The Road to Regression

        "Every step forward is made at the cost of mental and physical pain to someone."
—Friedrich Nietzsche

Most Americans, whether they know it or not, are already well acquainted with lost causes; as for the rest, they have only to wait, perhaps for just a little while. T.S. Eliot thought no good cause was ever lost—an opinion on which, as with so many other things, the reactionary poet parted company with the political and economic "conservatives" of the past 30 years, who have insisted on "common sense" against "naivete," "constructive" criticism over the "negative" variety, and "practicality" in favor of "sentimentality." "They never fail who die / In a great cause," Byron wrote—a maxim totally lost on the Republican Party, which believes, rather, "They never fail who live / To wimp another day." If cowardice may have its principles, the honorable assumption here is that "constructive" criticism only can be effectively embodied in "conservative" policy—a question-begging notion if there ever was one. (What is "negative," Miguel de Unamuno wondered, and what is "positive," and how does one tell the difference between them?) More often than not, what people mean by "constructive" is really only "popular"—denoting...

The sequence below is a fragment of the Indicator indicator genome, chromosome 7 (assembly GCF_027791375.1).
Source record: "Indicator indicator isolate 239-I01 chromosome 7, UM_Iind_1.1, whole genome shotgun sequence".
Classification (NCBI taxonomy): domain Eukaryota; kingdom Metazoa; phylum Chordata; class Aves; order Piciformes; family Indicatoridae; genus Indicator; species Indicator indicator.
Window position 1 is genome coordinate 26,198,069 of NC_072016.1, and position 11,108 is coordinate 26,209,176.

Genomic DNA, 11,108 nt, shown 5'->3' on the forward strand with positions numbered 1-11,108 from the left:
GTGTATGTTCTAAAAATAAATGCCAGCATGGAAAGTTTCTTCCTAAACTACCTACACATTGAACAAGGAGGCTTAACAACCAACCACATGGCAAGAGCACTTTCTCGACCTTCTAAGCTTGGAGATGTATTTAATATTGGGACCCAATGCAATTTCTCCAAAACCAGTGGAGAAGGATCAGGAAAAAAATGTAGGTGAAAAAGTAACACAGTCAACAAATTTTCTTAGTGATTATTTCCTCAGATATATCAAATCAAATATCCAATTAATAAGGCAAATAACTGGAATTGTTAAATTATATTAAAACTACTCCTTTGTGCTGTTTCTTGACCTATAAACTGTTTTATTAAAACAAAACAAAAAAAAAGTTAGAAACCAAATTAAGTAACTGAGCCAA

Join now to access the full article and gain access to other exclusive features.

Get Started

Already a member? Sign in here